Marcello Bacciarelli (c. 1731-1818), an Italian artist who relocated to Poland, painted this scene that features (on the left) the Athenian leader, Alcibiades, and (on the right) the great philosopher, Socrates. Well-endowed with good looks and intelligence, Alcibiades had no shortage of people who wanted to befriend and mentor him during his youth. Socrates, as the picture above suggests, was one of the intellectuals in Athens who was keen to have Alcibiades as his pupil. Plutarch (c. 50-120), a Greek-Roman scholar and biographer, wrote about the relationship between Socrates and Alcibiades:
“The affection which Socrates entertained for him [Alcibiades] is a great evidence of the natural noble qualities and good disposition of the boy, which Socrates, indeed, detected both in and under his personal beauty….Yet such was the happiness of his [Alcibiades’] genius that he discerned Socrates from the rest, and admitted him, whilst he drove away the wealthy and noble who made court to him. And, in a little time, they grew intimate, and Alcibiades, listening now to language entirely free from every thought of unmanly fondness and silly displays of affection, but [was now taught by one who] sought to expose the weakness of his soul and rebuke his vain and foolish pride” (Life of Alcibiades, section 4).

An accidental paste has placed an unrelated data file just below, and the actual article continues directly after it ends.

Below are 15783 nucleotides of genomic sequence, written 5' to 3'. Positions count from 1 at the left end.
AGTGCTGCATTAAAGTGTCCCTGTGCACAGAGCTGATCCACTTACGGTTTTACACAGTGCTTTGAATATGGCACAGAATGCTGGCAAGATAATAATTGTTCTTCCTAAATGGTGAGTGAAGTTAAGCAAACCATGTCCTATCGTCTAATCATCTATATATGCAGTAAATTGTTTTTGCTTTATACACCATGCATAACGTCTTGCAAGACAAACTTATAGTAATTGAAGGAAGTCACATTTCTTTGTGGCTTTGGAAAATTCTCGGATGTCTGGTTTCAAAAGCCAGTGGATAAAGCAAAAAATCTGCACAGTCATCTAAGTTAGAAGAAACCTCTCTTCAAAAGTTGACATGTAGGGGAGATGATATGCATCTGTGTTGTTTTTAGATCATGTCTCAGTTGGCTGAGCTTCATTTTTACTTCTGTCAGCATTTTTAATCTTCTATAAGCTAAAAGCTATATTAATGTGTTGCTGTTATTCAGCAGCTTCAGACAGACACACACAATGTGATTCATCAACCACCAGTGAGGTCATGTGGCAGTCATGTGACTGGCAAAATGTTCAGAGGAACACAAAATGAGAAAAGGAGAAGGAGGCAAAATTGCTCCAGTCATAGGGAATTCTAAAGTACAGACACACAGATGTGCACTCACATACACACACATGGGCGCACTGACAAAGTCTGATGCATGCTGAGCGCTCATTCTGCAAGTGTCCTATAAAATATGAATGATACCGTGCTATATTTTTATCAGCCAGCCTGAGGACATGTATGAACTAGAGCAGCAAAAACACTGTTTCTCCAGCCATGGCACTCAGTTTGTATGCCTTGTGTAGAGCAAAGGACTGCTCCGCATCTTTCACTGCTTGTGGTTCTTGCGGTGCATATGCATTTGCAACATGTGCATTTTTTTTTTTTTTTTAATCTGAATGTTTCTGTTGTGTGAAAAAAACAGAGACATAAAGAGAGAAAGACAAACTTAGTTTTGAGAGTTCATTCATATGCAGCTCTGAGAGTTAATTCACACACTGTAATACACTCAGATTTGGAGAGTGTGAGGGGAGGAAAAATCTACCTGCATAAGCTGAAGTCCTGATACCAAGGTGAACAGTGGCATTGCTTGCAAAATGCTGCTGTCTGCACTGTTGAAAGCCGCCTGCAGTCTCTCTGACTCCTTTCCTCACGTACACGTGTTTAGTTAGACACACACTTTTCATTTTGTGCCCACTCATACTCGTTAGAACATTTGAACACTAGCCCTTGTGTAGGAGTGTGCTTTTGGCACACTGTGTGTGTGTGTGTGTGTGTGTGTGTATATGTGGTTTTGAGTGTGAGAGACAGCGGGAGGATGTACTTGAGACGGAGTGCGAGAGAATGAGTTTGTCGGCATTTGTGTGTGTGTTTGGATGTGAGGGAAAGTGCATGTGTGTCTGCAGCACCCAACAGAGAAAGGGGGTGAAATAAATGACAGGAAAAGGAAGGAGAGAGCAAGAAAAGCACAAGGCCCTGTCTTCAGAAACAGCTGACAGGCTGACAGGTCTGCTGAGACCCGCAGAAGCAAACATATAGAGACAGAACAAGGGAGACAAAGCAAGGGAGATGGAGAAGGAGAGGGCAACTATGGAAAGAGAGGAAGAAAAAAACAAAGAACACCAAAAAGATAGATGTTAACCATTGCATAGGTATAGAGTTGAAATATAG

Interestingly, Socrates’ tutoring of Alcibiades likely did not go the way that the philosopher had hoped. Instead of instilling the future Athenian general and statesman with virtue, Socrates apparently managed to only hone and sharpen the abilities of a man who would eventually become a notoriously unscrupulous political maneuverer. During the Peloponnesian War (431-404 BCE), Alcibiades acted like a mercenary, lending his talents to whichever party served his interests, regardless of if his employers were Athenian, Spartan, or Persian.
Written by C. Keith Hansley
- Plutarch’s Lives edited by Charles W. Eliot in the Harvard Classics series. New York: P. F. Collier & Son, 1909, 1937.